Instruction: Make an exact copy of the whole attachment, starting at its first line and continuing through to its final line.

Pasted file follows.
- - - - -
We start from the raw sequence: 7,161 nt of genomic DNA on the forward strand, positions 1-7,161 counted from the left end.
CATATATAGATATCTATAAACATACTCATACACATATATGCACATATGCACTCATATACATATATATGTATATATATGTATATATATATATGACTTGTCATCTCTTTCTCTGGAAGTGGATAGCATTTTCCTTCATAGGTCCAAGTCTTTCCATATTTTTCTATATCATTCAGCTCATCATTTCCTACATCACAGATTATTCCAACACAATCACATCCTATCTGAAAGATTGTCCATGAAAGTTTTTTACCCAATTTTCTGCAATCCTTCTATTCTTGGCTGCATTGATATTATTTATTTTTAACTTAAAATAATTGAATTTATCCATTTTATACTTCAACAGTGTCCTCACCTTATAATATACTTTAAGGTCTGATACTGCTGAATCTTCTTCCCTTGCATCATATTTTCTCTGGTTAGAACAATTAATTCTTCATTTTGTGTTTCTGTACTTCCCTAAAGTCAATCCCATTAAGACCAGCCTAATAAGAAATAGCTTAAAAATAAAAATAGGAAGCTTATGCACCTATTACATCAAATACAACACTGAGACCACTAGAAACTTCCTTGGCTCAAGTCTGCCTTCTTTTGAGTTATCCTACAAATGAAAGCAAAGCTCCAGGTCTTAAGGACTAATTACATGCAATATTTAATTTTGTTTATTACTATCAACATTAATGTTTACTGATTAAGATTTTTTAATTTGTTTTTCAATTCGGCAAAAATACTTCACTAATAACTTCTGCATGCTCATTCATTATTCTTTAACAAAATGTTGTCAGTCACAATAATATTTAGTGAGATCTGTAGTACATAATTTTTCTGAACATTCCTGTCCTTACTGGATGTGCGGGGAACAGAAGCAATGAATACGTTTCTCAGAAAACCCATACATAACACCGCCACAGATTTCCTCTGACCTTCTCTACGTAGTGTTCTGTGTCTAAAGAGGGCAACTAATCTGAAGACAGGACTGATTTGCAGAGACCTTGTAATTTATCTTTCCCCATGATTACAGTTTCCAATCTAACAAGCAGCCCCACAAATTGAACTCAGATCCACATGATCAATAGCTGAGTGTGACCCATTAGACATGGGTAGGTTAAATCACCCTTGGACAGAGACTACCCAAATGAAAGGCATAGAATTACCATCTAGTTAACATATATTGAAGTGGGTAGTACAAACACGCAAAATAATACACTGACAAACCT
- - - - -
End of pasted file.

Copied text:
We start from the raw sequence: 7,161 nt of genomic DNA on the forward strand, positions 1-7,161 counted from the left end.
CATATATAGATATCTATAAACATACTCATACACATATATGCACATATGCACTCATATACATATATATGTATATATATGTATATATATATATGACTTGTCATCTCTTTCTCTGGAAGTGGATAGCATTTTCCTTCATAGGTCCAAGTCTTTCCATATTTTTCTATATCATTCAGCTCATCATTTCCTACATCACAGATTATTCCAACACAATCACATCCTATCTGAAAGATTGTCCATGAAAGTTTTTTACCCAATTTTCTGCAATCCTTCTATTCTTGGCTGCATTGATATTATTTATTTTTAACTTAAAATAATTGAATTTATCCATTTTATACTTCAACAGTGTCCTCACCTTATAATATACTTTAAGGTCTGATACTGCTGAATCTTCTTCCCTTGCATCATATTTTCTCTGGTTAGAACAATTAATTCTTCATTTTGTGTTTCTGTACTTCCCTAAAGTCAATCCCATTAAGACCAGCCTAATAAGAAATAGCTTAAAAATAAAAATAGGAAGCTTATGCACCTATTACATCAAATACAACACTGAGACCACTAGAAACTTCCTTGGCTCAAGTCTGCCTTCTTTTGAGTTATCCTACAAATGAAAGCAAAGCTCCAGGTCTTAAGGACTAATTACATGCAATATTTAATTTTGTTTATTACTATCAACATTAATGTTTACTGATTAAGATTTTTTAATTTGTTTTTCAATTCGGCAAAAATACTTCACTAATAACTTCTGCATGCTCATTCATTATTCTTTAACAAAATGTTGTCAGTCACAATAATATTTAGTGAGATCTGTAGTACATAATTTTTCTGAACATTCCTGTCCTTACTGGATGTGCGGGGAACAGAAGCAATGAATACGTTTCTCAGAAAACCCATACATAACACCGCCACAGATTTCCTCTGACCTTCTCTACGTAGTGTTCTGTGTCTAAAGAGGGCAACTAATCTGAAGACAGGACTGATTTGCAGAGACCTTGTAATTTATCTTTCCCCATGATTACAGTTTCCAATCTAACAAGCAGCCCCACAAATTGAACTCAGATCCACATGATCAATAGCTGAGTGTGACCCATTAGACATGGGTAGGTTAAATCACCCTTGGACAGAGACTACCCAAATGAAAGGCATAGAATTACCATCTAGTTAACATATATTGAAGTGGGTAGTACAAACACGCAAAATAATACACTGACAAACCT